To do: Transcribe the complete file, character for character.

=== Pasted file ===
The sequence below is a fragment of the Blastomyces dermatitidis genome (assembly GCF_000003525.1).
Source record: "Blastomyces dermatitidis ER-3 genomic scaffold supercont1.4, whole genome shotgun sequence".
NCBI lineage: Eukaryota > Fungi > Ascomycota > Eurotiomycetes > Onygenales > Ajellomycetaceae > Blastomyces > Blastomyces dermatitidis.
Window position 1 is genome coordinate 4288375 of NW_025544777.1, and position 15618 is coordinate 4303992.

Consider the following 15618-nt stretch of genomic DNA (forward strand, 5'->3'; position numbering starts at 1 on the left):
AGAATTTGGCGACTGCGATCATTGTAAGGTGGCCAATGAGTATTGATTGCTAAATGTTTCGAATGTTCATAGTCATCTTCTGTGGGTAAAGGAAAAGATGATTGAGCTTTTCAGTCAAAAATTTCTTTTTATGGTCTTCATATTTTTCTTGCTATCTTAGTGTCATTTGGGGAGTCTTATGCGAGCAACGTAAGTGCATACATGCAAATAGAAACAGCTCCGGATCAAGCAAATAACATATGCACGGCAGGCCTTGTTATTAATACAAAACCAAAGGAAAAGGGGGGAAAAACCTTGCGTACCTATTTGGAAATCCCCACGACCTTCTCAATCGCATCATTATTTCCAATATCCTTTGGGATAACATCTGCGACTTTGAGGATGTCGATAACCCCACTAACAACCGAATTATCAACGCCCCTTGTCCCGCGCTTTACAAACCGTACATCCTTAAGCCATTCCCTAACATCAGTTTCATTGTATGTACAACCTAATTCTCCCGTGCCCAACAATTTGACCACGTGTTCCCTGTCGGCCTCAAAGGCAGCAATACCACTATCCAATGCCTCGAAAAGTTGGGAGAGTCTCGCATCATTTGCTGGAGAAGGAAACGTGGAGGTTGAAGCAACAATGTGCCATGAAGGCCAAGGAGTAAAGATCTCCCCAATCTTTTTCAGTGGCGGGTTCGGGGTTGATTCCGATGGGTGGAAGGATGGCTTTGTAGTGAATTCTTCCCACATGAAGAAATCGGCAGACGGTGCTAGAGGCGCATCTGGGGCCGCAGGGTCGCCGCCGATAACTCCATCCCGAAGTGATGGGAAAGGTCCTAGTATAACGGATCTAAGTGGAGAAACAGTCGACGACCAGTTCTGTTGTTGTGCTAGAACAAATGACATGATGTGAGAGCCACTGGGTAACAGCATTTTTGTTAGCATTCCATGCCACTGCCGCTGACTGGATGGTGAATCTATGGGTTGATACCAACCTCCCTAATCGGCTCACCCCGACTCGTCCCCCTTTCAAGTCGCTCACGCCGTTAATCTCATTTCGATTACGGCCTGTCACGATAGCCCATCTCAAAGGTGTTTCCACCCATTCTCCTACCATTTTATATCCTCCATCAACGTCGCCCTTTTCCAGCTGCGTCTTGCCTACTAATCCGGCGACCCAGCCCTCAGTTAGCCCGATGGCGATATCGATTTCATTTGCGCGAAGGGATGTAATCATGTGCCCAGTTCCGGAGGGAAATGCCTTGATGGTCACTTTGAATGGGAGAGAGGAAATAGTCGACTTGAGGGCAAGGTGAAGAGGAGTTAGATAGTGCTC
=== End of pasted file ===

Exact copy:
The sequence below is a fragment of the Blastomyces dermatitidis genome (assembly GCF_000003525.1).
Source record: "Blastomyces dermatitidis ER-3 genomic scaffold supercont1.4, whole genome shotgun sequence".
NCBI lineage: Eukaryota > Fungi > Ascomycota > Eurotiomycetes > Onygenales > Ajellomycetaceae > Blastomyces > Blastomyces dermatitidis.
Window position 1 is genome coordinate 4288375 of NW_025544777.1, and position 15618 is coordinate 4303992.

Consider the following 15618-nt stretch of genomic DNA (forward strand, 5'->3'; position numbering starts at 1 on the left):
AGAATTTGGCGACTGCGATCATTGTAAGGTGGCCAATGAGTATTGATTGCTAAATGTTTCGAATGTTCATAGTCATCTTCTGTGGGTAAAGGAAAAGATGATTGAGCTTTTCAGTCAAAAATTTCTTTTTATGGTCTTCATATTTTTCTTGCTATCTTAGTGTCATTTGGGGAGTCTTATGCGAGCAACGTAAGTGCATACATGCAAATAGAAACAGCTCCGGATCAAGCAAATAACATATGCACGGCAGGCCTTGTTATTAATACAAAACCAAAGGAAAAGGGGGGAAAAACCTTGCGTACCTATTTGGAAATCCCCACGACCTTCTCAATCGCATCATTATTTCCAATATCCTTTGGGATAACATCTGCGACTTTGAGGATGTCGATAACCCCACTAACAACCGAATTATCAACGCCCCTTGTCCCGCGCTTTACAAACCGTACATCCTTAAGCCATTCCCTAACATCAGTTTCATTGTATGTACAACCTAATTCTCCCGTGCCCAACAATTTGACCACGTGTTCCCTGTCGGCCTCAAAGGCAGCAATACCACTATCCAATGCCTCGAAAAGTTGGGAGAGTCTCGCATCATTTGCTGGAGAAGGAAACGTGGAGGTTGAAGCAACAATGTGCCATGAAGGCCAAGGAGTAAAGATCTCCCCAATCTTTTTCAGTGGCGGGTTCGGGGTTGATTCCGATGGGTGGAAGGATGGCTTTGTAGTGAATTCTTCCCACATGAAGAAATCGGCAGACGGTGCTAGAGGCGCATCTGGGGCCGCAGGGTCGCCGCCGATAACTCCATCCCGAAGTGATGGGAAAGGTCCTAGTATAACGGATCTAAGTGGAGAAACAGTCGACGACCAGTTCTGTTGTTGTGCTAGAACAAATGACATGATGTGAGAGCCACTGGGTAACAGCATTTTTGTTAGCATTCCATGCCACTGCCGCTGACTGGATGGTGAATCTATGGGTTGATACCAACCTCCCTAATCGGCTCACCCCGACTCGTCCCCCTTTCAAGTCGCTCACGCCGTTAATCTCATTTCGATTACGGCCTGTCACGATAGCCCATCTCAAAGGTGTTTCCACCCATTCTCCTACCATTTTATATCCTCCATCAACGTCGCCCTTTTCCAGCTGCGTCTTGCCTACTAATCCGGCGACCCAGCCCTCAGTTAGCCCGATGGCGATATCGATTTCATTTGCGCGAAGGGATGTAATCATGTGCCCAGTTCCGGAGGGAAATGCCTTGATGGTCACTTTGAATGGGAGAGAGGAAATAGTCGACTTGAGGGCAAGGTGAAGAGGAGTTAGATAGTGCTC